There are countless, everyday stories about the trials and tribulations that have squashed many an inspiring youngster’s dreams of becoming a musician. The cost of equipment for example, or not enough dedication from other band members, or getting married and not having enough time to commit to rehearsals. However, Ahmad Hani’s story about his road to success is far from every day.
“I was born in Egypt,” says Ahmad, “But my family moved to Dubai when I was just one year old, then when I was eighteen, I moved back to Egypt to attend university. I enjoyed learning other languages and dialects at school within multi-national classes. I made friends with students from the likes of India and Sudan. I loved all the sports, but my heart was in music. We always had music of some kind playing around the house as my mother was and still is a classical pianist and at the time, my Uncle adored The Beatles and we also had two TV channels broadcasting in English and Arabic.
I was just 14 when a friend in my class from Palestine introduced me to Iron Maiden. I loved this band, but at the time didn’t really think it was music and I was a little unsure about playing Iron Maiden loud in the house.
In ’97 it was time to look at my future and in my heart, all I wanted was to be a musician, but my father was totally against my wish, he wanted me to study accountancy at university. This was just the start of a very difficult and epic journey for me. I agreed to go to university, but against his wishes, I bought a bass guitar and hid it under my bed. I could only play it unplugged during the night when everyone was asleep.
When the house started to wake up around 5 am, I’d hide it away and go off to university. I had to be careful, as my father said if he found out I was learning an instrument, he would break it over my head. He was that strict. It wouldn’t have gone down well if he knew I was listening and trying to learn Iron Maiden songs.
I had already met musicians at University who were also ‘into Maiden’ and we had arranged to go into a studio. It was all a bit premature as up until then I’d only played bass unplugged in the dead of night without an amp. But you know, this was a milestone in my career, when I heard how my bass could perform through an amp, it was one of the most beautiful things I had experienced to date.”
“During that same year in ’97, when it looked like I might at least be able to enjoy playing live music, the government wanted to ‘get back’ at the people and said, those who are listening to rock music must go to prison, not a normal prison, but one they sent terrorists and elite criminals to. It wasn’t because of rock music, we have Satanists in our country and Jesus, Mohamed and religion were important to Egypt. These people were worshipping Satan.
They said that music played in a rock style was evil. It was in all the newspapers and so my friends and family started to reject me and even said that I should be killed. I was 20 and people were being rounded up. I was in a critical situation and couldn’t listen to music, even my poster of Iron Maiden was destroyed by my family if the police found out, I’d be arrested, they destroyed so many people’s lives.
I was devastated as I was just blooming as a musician. Beforehand I didn’t have a dream or a personality, so let’s say the bass made me and made me someone. All the western music ceased and I wasn’t enjoying university, and while a lot of people were watching and monitoring me. I was still secretly playing the bass at night, it was my ox.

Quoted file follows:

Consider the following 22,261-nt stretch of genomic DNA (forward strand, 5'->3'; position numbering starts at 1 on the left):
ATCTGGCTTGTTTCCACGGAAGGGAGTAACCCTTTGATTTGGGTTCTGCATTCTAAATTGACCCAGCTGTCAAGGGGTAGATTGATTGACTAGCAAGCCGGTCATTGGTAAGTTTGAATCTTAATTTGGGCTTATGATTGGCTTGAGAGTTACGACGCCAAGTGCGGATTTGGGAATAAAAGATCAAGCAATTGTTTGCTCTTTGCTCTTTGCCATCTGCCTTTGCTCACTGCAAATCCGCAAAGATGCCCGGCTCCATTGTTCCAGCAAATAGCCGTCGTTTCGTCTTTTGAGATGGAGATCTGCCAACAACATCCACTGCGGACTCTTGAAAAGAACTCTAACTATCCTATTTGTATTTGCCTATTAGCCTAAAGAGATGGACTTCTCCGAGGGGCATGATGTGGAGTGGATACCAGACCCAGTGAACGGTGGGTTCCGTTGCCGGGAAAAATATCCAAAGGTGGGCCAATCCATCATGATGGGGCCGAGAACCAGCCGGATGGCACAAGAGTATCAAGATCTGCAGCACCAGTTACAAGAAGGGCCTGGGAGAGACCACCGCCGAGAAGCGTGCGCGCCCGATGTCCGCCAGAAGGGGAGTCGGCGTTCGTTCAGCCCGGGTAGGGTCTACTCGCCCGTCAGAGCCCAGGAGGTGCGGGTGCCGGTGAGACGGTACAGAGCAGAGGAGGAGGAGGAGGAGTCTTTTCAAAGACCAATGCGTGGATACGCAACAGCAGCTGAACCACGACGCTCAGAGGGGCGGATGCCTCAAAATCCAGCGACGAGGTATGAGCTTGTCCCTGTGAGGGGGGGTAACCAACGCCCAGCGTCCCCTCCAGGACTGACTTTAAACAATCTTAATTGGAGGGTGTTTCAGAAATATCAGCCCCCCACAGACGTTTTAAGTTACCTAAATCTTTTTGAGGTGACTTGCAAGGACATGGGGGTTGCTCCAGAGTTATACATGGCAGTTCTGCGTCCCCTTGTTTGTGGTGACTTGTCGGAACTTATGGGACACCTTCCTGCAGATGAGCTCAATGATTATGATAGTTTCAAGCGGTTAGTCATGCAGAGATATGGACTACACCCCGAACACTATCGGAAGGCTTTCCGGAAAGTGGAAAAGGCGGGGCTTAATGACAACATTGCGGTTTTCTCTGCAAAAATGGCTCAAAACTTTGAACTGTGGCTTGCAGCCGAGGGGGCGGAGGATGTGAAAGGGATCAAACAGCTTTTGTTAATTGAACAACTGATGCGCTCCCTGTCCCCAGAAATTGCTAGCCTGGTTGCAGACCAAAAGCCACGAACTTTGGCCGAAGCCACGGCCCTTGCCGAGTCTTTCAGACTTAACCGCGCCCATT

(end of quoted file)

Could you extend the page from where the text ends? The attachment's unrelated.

I eventually met someone who had heard about me and who had been released from prison for this music related ‘crime’ and was hungry to play more. He suggested we go into a studio with some other friends he knew. Once again, even though I was learning, I explained that I had not played in a band before, I didn’t even know the names of the strings on my bass or where position C was.
After several months rehearsing we had enough material to organise our own concert, all the time wondering who would show up as we were all still in hiding. We rented a place that accepted us and printed some flyers which we put everywhere. We just thought if we went to prison, at least we tried.
Fifteen people came to that concert, but more and more people heard about it and more gigs followed and helped changed the music scene. I learnt a lot in that band, they shouted out D or E to the guitar player during a song, and they would say major or minor, so I was getting pretty competent on the bass and could soon play all the popular musical styles, whilst still a big fan of heavy metal.
I managed to keep working as an amateur bassist when someone asked me if I wanted to get 20 Egyptian pounds a night playing Arabic pop music, the equivalent of 2 British pounds.
I said I wasn’t that sure of the songs, but they said don’t worry, the audience would have a good time and I’d go home with money in my pocket. I did that for four years, then swapped from all sorts of bands playing different styles, like blues, acoustic blues, rock, metal, Latin and folk for example.”
Ahmad is now respected worldwide as a much sought after bass player with an immense knowledge of music theory and his own percussive fingerpicking style, but it’s now quite apparent it didn’t come easy.
“I’m literally self-taught”, says Ahmad, “It had to be that way when I was learning as we had all the lockdowns from the Government on the music scene. I had no choice but to learn it all myself, gaining knowledge and developing my own playing style along the way, which I’ve adapted to the fretless bass which I adore. I first became dedicated to the fretless bass in 1998 when I decided to play songs based on a live concert album called Pressure Points, by the English progressive rock band called Camel.
I also became heavily involved with jazz and jazz fusion theory which I practised at home still behind my father’s back, although by now he knew I had an instrument as he’d seen me leaving the house with a bass guitar. The situation had improved, he said it was ok as long as I only played during the summer vacations whilst still studying. He still had no idea I was playing in bands and earning money.